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President Bush and first lady Laura Bush greet British Prime Minister Tony Blair on his arrival at the Bush ranch in Crawford, Texas, Saturday, April 5, 2002.

President Bush and first lady Laura Bush greet British Prime Minister Tony Blair on his arrival at the Bush ranch in Crawford, Texas, Saturday, April 5, 2002. Photograph: Susan Walsh/AP

Tuesday 2 April 2002 was a warm spring day, the first after the Easter weekend. The country was coming to terms with the death of the Queen Mother, a young singer called Gareth Gates had shot to No 1 and Admiral Lord Boyce, chief of the defence staff, was heading to Buckinghamshire for a meeting with the prime minister at Chequers.

A submariner in his early career, colleagues thought Boyce rather prickly, a trait cabinet minister Clare Short attributed to the long periods he had spent underwater.

Certainly, his summons to see Tony Blair seemed to have left him a little nonplussed. British forces were already deployed in Afghanistan, which was his priority. And though he had heard talk in the press and around Whitehall about a shift in interest towards Iraq, he wasn’t one for gossip or small talk.

Blair, however, wanted to chat about Saddam Hussein. “I guess my presence at Chequers on that particular occasion was simply … if there were questions coming up about what could be done militarily; what was our capability should we be asked to do something,” Boyce explained to the Chilcot inquiry.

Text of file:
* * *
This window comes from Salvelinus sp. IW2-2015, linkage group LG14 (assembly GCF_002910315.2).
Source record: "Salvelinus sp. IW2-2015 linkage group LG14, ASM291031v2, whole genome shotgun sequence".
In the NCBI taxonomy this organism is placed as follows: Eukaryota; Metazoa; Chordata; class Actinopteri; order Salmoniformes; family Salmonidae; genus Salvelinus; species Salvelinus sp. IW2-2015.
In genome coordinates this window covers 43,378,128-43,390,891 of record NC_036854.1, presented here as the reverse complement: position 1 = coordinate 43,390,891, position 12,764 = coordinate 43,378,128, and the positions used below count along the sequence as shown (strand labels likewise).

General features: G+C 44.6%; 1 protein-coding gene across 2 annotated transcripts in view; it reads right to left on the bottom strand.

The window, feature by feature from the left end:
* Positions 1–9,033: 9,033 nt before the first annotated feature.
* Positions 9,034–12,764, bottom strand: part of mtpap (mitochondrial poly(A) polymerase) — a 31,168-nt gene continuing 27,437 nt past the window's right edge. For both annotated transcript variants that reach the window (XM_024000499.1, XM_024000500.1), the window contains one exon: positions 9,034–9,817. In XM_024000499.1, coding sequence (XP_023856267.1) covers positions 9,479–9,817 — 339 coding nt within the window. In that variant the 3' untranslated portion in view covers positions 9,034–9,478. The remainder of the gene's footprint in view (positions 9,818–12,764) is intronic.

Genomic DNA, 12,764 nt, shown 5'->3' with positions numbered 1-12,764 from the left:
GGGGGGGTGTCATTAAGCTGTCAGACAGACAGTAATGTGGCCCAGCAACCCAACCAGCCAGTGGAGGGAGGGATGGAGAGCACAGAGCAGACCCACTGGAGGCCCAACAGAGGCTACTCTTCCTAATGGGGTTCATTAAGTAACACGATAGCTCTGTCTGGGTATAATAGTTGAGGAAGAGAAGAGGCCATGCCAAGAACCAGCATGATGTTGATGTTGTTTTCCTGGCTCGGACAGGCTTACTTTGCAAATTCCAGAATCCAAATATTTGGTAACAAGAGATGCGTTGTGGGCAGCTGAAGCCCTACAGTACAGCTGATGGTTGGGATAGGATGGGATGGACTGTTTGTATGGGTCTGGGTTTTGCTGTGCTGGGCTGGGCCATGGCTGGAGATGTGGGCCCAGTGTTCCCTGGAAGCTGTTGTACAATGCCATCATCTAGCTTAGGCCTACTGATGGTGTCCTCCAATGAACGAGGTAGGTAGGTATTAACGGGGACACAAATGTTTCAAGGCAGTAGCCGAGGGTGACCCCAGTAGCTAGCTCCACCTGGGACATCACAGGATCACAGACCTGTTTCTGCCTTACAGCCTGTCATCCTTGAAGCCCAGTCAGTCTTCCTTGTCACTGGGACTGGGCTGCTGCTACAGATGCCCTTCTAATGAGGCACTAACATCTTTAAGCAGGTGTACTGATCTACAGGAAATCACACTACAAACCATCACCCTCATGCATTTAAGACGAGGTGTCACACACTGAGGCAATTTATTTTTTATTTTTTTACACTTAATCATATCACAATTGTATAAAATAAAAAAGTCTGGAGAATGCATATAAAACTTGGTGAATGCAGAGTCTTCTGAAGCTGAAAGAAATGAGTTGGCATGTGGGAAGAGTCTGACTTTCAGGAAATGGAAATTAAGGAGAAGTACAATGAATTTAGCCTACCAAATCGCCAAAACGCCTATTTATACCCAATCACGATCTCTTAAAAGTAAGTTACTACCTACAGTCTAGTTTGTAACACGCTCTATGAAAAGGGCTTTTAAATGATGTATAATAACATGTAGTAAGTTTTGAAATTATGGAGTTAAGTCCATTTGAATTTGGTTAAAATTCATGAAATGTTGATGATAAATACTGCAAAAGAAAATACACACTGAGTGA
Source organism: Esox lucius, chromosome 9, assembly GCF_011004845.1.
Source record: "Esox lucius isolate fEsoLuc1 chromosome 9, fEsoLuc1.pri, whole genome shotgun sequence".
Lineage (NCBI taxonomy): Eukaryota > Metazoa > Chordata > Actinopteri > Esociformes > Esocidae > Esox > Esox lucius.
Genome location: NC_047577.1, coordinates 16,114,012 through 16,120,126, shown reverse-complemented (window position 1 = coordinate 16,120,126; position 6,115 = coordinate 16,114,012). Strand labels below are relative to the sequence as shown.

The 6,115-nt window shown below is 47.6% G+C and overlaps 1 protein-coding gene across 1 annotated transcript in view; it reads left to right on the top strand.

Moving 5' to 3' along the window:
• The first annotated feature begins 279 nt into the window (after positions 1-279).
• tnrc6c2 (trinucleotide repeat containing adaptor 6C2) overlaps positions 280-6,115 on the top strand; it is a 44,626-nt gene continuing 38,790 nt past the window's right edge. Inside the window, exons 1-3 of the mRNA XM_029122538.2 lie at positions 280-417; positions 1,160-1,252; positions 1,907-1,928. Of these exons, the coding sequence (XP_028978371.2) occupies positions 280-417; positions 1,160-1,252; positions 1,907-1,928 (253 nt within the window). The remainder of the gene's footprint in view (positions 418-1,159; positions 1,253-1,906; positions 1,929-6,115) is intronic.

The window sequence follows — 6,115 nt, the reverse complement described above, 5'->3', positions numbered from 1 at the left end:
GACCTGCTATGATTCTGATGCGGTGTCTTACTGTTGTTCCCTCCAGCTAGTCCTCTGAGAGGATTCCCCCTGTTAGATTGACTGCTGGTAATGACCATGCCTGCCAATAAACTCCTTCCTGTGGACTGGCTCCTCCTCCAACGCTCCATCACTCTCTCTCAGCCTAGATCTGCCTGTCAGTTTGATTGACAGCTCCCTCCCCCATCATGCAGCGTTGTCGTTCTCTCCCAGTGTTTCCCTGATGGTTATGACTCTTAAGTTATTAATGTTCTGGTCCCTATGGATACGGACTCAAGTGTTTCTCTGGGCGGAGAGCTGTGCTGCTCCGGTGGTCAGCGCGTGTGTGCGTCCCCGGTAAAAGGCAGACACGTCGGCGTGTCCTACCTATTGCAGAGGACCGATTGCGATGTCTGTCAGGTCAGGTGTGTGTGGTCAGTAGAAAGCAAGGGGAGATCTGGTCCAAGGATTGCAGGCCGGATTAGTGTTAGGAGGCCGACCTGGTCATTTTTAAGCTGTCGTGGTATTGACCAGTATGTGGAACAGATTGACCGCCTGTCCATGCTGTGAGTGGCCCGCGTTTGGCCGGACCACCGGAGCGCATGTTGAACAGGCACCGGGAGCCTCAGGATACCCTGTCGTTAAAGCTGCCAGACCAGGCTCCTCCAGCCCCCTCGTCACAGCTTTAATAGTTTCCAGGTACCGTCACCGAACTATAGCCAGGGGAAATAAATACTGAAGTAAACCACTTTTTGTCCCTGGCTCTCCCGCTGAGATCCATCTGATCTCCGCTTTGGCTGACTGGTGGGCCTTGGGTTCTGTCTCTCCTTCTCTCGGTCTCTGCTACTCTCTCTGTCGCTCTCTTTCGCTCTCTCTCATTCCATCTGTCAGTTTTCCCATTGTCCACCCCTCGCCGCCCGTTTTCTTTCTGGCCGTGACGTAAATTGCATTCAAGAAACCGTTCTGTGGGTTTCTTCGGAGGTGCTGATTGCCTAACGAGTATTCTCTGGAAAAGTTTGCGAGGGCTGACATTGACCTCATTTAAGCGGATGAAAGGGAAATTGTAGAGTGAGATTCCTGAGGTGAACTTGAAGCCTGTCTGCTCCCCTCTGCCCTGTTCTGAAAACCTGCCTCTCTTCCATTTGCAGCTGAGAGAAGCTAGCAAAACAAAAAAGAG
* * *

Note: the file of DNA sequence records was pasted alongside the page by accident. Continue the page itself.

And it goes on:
If there had been a significant hardening of thinking in Downing Street, Boyce appeared to have left Chequers none the wiser. As far as he was concerned, attacking Iraq just wasn’t on the cards.

“There was no discussion on the detail of military action or military options,” he said. “Of course, Iraq wasn’t off our plot entirely. It was something which the MoD was keeping a watching eye on, if you like.

“At the meeting … no particular preparations were made. It was a scoping opportunity … we were certainly not doing any thinking about any sort of military adventure.”

The meeting was rather casual – and very Blairish. Others in the room included Sir Richard Dearlove, the head of MI6, and Sir John Scarlett, head of the joint intelligence committee (JIC).

But the cabinet secretary, Lord Wilson, hadn’t known it had taken place; the foreign and defence secretaries weren’t there either – and no minutes were taken. The discussion, it seemed, had been organised to help Blair prepare his thoughts for an important trip to the US at the end of the week………….

In one of Chilcot’s coldest and most damning conclusions, he said: “When Mr Blair set out the UK’s vision for the future of Iraq in the House of Commons on 18 March 2003, no assessment had been made of whether that vision was achievable, no agreement had been reached with the US on a workable post-conflict plan, UN authorisation had not yet been secured, and there was no decision on the UN’s role in post-conflict Iraq.”

A conflict that began in haste and endures today did not have to start when it did, nor in the way it did, Chilcot said. “The evidence is there for all to see. It is an account of an intervention which went badly wrong with consequences to this day.”………